Often, an entrepreneur is not familiar with a specific segment, but will search for a segment that has a set of unmet needs to which he believes he can apply his expertise.

Top-down segmentation, then, typically begins with a product or service and seeks to find the best set of potential customers to which that product or service may be sold. Bottom-up segmentation begins with the selection of a segment that has some unmet need, then proceeds through the product development process in an empathetic fashion.

The segmentation process itself is typically either purely quantitative, or it can be a combination of quantitative and qualitative processes. As a reminder, quantitative data is of a numerical character - e.g. a person's level of income, the number of times a month he does something, etc. Qualitative data is typically more descriptive - a person's favorite color, what he likes about a product, or how he cooks his eggs. Note that almost any qualitative data can be transformed into a quantitative form for the purpose of analysis. You are surely familiar with questions that ask you how much you like a product on a scale of X to Y (called a Likert scale, btw - more on that in a future note on market research). But more complex attributes can be converted to numbers by various systems of mapping and indexing.

A quantitative process can vary from simple data collection techniques in tandem with descriptive characteristic analysis (min/max, average, standard deviation etc.) and bar graphs, to complex statistical methods such as factor and cluster analysis, which are outside the scope of this course and are examined in more advanced graduate marketing classes (if you are interested in exploring further I can point you to some good resources). More typically, however, one will find that the segmentation process in most organizations is based on a methodological research process that combines both quantitative and qualitative elements. A marketer may begin with the collection of data along some dimension (for example, demographic or geographic) and apply simple statistical techniques to divide the sample into segments (e.g. by age group or by region). The marketer will then proceed to map various quantitative and qualitative characteristics to the various segments. Next, he or she will attempt to find the best fit between the characteristics of the various segments and the attributes of the target product or service. The segment - or segments - that provide the best fit are those selected as targets. From here, the marketer will proceed with more in-depth primary research, target markets, etc.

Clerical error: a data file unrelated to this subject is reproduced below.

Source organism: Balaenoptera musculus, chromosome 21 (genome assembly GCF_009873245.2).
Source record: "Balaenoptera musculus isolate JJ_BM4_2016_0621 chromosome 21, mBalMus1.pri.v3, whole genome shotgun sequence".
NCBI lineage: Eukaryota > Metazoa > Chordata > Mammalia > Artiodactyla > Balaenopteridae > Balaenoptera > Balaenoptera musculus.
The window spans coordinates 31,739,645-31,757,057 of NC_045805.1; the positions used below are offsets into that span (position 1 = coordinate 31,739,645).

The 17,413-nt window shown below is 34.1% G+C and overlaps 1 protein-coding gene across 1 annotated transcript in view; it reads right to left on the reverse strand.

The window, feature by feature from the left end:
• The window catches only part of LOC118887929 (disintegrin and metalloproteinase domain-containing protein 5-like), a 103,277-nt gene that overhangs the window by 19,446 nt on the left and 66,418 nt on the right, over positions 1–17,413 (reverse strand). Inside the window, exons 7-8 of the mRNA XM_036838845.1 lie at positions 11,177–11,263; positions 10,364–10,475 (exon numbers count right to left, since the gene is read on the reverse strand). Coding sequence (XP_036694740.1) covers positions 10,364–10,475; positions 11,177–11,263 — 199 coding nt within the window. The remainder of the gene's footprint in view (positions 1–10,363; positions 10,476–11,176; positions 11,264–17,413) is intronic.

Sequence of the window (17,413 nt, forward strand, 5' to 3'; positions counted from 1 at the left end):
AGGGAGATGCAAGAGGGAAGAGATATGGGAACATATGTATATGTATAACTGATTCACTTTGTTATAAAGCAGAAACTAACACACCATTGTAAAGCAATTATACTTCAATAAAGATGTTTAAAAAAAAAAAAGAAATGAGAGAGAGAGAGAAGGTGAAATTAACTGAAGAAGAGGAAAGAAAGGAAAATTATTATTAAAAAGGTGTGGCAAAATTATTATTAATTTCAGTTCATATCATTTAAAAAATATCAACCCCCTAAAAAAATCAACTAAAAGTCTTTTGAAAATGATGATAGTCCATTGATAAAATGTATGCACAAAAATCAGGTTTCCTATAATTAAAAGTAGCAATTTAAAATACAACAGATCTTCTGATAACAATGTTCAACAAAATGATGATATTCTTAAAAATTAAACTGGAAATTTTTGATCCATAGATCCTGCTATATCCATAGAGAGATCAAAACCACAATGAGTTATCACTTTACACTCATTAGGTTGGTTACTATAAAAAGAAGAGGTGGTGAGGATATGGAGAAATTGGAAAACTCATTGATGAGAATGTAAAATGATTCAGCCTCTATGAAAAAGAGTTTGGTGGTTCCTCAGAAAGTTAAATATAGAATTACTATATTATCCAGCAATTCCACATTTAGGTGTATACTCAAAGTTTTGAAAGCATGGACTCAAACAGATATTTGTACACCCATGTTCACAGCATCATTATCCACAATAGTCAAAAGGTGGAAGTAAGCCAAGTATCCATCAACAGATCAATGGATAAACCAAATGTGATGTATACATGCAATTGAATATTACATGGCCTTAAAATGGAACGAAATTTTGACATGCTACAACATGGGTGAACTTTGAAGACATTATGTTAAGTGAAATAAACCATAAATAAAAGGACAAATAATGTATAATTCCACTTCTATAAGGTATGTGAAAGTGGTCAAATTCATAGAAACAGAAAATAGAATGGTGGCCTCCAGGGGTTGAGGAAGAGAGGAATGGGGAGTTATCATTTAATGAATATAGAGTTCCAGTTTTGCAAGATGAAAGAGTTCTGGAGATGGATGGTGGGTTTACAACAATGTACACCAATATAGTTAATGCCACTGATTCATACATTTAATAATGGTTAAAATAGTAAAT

In my next note I will tackle the challenge of differentiation.

Thursday, January 25, 2007

No Satisfaction at Toyota

Excellent Fast Company article about continuous process improvement at Toyota's Georgetown plant.

Here's a big insight - the Big 3 are not losing the car wars to foreign made cars - fully 60% of Toyotas sold in the US are MADE in the US!!

There's a lot to learn from Toyota's manufacturing processes, and especially from the way they constantly pursue small incremental changes at every level of production.